Osage County is home to well over 17,000 Kansans, and stretches across well over 700 square miles of Kansas prairie. The county seat is Lyndon, and it’s most populous city is Osage City. The county, along with Shawnee, Jackson, Jefferson, and Wabaunsee counties is included in the Topeka, Kansas, Metropolitan Statistical Area.
Osage County features many attractions. It is the only county in the United States that has two federal reservoirs, Lake Pomona and Lake Melvern. During the warmer months, many people visit the lakes and enjoy activities such as fishing, water skiing, swimming, and camping. For those looking to further their education, Osage County offers an outreach campus for Allen Community College located in Burlingame.
Historical attractions include The Lyndon Carnegie Library which is believed to be the smallest Carnegie Library in the United States, and is listed on the National Register of Historic Places. In addition to regular library services, the library is also home to the Osage County Genealogical Society and houses numerous genealogical materials. In 2000, Osage City received a Transportation Enhancement Project Grant from the Kansas Department of Transportation to rehabilitate and restore its historic Santa Fe Railroad Depot. Located at the corner of 5th and Market, in Osage City, KS, the restored depot is on the National Register of Historic Places. The Burlingame Schuyler Museum is housed in the old Schuyler School. The school was built it 1902 and occupies the site of the former Osage County Court House, where the first legal hanging in Kansas occurred.
Osage County was created by the first territorial legislature in 1855, and was originally named Weller County for Congressman John B. Weller of Ohio who was later governor of California. In 1859, when the county was officially organized, it was renamed for the Osage River which flows through it. At that time all that consisted of Osage County was a small strip of land two and a half miles deep. However, that strip was as wide as present day Osage County. The rest of the county was Sac and Fox Indian land. In 1860 the boundaries were changed when Shawnee County gave up the southernmost nine miles to Osage County, and Osage county surrendered its southernmost four miles to Coffey County. To this day, these are the boundaries for the counties. The Santa Fe Trail traverses the county from east to west and was instrumental in settlement of the county. When coal was discovered near Carbondale around 1860 it influenced the development and route of the Atchison, Topeka, and Santa Fe railroad. Mining coal greatly stimulated the growth and development of the county. By 1871, the coalfields of Osage County became the leading center for coal mined and men employed west of the Mississippi.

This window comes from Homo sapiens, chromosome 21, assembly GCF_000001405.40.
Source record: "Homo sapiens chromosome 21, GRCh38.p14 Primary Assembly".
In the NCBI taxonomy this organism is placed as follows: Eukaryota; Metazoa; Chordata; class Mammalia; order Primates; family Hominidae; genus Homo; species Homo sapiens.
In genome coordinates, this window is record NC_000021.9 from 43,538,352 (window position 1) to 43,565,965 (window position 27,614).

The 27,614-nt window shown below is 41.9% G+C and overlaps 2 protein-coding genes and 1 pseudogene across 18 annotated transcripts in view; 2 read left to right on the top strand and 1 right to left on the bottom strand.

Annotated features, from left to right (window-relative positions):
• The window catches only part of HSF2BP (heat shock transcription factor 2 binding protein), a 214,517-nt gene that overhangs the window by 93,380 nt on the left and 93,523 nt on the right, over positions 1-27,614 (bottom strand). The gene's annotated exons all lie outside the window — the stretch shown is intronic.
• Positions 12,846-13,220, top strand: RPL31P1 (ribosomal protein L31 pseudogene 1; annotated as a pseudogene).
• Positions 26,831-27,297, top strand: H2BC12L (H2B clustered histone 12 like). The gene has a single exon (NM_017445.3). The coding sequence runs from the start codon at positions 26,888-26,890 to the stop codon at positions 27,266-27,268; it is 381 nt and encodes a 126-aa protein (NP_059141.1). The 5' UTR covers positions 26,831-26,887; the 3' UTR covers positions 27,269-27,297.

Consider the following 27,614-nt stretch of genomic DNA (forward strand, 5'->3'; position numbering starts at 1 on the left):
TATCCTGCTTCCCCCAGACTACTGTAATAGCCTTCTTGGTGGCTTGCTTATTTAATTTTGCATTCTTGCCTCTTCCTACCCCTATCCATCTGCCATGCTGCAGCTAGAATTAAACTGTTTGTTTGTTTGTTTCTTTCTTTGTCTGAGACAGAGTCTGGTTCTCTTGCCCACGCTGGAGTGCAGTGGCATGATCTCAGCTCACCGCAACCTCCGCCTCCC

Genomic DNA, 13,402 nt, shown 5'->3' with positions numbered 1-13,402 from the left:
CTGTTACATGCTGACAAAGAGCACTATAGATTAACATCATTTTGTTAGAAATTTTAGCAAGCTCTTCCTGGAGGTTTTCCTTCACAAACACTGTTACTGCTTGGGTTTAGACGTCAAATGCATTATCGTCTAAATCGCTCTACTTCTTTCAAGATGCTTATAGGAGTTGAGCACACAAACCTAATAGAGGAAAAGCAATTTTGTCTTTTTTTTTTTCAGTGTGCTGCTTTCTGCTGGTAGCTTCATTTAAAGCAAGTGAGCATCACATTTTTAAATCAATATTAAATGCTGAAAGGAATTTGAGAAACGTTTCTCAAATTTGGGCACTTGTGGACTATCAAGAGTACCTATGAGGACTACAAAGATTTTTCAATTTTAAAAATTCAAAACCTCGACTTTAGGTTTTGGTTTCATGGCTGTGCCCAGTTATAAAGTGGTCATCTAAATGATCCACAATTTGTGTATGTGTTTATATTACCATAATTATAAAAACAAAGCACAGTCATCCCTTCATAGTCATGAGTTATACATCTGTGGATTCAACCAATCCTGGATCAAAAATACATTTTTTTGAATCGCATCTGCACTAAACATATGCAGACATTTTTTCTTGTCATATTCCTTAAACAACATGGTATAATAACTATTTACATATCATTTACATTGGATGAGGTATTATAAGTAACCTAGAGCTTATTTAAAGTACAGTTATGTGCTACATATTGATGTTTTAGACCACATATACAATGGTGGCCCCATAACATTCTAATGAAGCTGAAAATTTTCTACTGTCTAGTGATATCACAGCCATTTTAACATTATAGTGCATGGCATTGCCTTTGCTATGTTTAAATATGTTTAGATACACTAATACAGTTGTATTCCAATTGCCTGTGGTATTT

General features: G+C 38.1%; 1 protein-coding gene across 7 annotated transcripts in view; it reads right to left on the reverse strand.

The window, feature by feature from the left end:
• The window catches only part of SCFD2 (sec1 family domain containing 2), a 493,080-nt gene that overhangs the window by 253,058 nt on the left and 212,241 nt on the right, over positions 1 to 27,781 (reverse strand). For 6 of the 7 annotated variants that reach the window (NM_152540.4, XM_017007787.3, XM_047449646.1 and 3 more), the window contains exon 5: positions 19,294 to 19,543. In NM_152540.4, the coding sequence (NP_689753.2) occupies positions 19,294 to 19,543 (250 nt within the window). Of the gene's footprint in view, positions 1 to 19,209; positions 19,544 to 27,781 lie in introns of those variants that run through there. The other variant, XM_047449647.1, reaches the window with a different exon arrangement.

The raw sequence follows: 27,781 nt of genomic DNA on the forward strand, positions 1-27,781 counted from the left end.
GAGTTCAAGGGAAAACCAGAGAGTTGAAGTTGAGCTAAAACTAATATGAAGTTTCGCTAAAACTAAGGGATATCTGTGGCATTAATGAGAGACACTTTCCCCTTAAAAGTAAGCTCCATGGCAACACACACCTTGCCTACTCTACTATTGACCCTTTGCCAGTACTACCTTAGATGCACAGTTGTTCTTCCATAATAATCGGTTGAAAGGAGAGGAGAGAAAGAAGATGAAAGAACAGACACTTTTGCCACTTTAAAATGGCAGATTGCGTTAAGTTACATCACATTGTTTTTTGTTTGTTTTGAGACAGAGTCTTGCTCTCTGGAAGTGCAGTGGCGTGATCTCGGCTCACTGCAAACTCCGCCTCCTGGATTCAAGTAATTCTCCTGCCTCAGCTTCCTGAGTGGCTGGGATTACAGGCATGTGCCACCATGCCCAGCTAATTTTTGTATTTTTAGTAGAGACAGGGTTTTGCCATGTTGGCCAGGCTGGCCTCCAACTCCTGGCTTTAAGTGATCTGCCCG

EMPLOYMENT & BENEFITS
Thank you for your interest in employment with Osage County.
Completion of an employment application does not constitute an offer of employment nor is a completed application considered a contract of employment. Employment with Osage County is considered to be “at will”.
Any misrepresentation or omission of information on the employment application may result in the rejection of the application, or in dismissal from employment.
- Health Insurance – includes medical, dental, AFLAC Cancer, and prescription benefits. Osage County will pay the full premium for single coverage for all regular full time employees.
- Optional Plans:
- Vision Insurance
- Intensive care insurance
- Disability insurance
- Accident insurance
- Life insurance
- Deferred compensation
- Cafeteria Plan:
- Eligible premium expenses
- Vacation Leave: Employees accrue 4 hours a month the first year increasing to 8 hours after the first year of employment
- Paid Sick Leave: Employees accrue 8 hours per month
- Paid Personal Leave: Employees receive one paid personal leave day each year
- Paid Holidays: Designated annually by the Board of County Commissioners
- KPERS Retirement Program
- Direct Deposit: Will be mandatory for all Osage County Employees beginning July 1, 2011
Osage County is an Equal Opportunity Employer
Stacy Berry, RMA